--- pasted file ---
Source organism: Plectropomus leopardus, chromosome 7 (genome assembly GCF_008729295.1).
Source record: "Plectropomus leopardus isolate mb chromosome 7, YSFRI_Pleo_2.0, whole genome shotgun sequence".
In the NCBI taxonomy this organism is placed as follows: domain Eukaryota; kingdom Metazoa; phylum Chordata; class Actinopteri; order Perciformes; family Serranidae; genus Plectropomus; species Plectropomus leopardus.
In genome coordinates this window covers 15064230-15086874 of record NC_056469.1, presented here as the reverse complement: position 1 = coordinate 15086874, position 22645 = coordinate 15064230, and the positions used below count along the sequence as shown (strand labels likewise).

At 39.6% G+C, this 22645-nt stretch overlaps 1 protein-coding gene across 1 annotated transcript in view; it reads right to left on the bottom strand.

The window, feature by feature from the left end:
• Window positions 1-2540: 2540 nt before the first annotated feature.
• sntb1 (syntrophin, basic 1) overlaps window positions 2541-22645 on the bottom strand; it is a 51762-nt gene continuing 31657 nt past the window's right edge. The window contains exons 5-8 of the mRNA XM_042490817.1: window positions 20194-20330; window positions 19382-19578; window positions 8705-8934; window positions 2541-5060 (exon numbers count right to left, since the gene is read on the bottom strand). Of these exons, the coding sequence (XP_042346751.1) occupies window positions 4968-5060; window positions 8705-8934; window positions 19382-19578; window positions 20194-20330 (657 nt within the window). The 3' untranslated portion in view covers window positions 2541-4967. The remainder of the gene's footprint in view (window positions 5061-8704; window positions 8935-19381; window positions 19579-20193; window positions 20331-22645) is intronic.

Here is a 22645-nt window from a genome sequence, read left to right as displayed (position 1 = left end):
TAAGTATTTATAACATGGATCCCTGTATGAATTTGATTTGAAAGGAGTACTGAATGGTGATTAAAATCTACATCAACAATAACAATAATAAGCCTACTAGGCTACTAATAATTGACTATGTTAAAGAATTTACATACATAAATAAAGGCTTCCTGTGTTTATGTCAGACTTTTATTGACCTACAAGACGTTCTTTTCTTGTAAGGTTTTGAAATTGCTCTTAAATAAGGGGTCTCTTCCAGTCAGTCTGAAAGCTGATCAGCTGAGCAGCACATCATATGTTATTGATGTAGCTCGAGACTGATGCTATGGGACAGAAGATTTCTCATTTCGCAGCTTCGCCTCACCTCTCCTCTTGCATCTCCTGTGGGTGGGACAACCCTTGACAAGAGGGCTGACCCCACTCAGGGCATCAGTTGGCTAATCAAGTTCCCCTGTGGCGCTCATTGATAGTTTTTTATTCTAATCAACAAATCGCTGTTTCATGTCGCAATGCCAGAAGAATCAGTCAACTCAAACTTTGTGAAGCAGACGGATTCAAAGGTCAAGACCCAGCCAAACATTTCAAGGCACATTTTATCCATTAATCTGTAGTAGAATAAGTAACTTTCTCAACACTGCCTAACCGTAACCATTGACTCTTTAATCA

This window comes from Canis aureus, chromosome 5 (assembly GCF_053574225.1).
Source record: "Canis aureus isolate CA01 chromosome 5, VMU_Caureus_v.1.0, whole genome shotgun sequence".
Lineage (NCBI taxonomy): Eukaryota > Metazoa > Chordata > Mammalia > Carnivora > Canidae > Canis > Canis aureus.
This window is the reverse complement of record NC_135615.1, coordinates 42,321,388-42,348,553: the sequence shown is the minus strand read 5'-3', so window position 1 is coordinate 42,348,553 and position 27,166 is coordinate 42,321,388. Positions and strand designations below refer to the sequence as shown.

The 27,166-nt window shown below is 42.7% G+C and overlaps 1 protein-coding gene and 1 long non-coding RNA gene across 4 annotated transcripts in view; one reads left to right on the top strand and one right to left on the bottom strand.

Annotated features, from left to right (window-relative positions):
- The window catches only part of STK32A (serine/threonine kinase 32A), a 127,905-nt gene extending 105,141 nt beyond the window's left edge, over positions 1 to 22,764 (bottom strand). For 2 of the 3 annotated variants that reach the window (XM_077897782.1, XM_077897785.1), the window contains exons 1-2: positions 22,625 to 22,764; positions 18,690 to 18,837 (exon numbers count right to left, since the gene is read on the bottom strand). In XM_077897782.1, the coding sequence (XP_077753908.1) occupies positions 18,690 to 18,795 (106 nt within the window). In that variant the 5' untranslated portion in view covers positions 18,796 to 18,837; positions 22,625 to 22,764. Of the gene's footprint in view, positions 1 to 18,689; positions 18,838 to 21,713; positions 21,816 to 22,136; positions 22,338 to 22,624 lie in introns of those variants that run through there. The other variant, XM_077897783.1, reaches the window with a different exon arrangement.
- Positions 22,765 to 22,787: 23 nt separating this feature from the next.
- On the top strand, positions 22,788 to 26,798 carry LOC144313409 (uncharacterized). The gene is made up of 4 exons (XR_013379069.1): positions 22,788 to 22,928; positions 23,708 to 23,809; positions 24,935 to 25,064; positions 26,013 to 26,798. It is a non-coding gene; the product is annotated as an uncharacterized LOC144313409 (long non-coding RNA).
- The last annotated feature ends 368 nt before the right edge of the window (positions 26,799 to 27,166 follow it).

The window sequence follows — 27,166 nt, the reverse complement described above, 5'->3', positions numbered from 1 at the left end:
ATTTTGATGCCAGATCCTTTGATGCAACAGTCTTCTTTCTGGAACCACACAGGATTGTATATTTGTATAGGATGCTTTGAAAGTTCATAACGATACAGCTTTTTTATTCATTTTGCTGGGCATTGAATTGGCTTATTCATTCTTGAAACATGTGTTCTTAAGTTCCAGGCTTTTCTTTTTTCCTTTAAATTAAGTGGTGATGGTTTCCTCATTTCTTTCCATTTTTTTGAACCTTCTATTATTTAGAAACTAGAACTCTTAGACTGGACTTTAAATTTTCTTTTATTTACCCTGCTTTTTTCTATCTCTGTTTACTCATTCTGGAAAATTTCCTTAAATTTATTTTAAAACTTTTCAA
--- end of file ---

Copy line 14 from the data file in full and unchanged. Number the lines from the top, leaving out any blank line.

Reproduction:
This window is the reverse complement of record NC_135615.1, coordinates 42,321,388-42,348,553: the sequence shown is the minus strand read 5'-3', so window position 1 is coordinate 42,348,553 and position 27,166 is coordinate 42,321,388. Positions and strand designations below refer to the sequence as shown.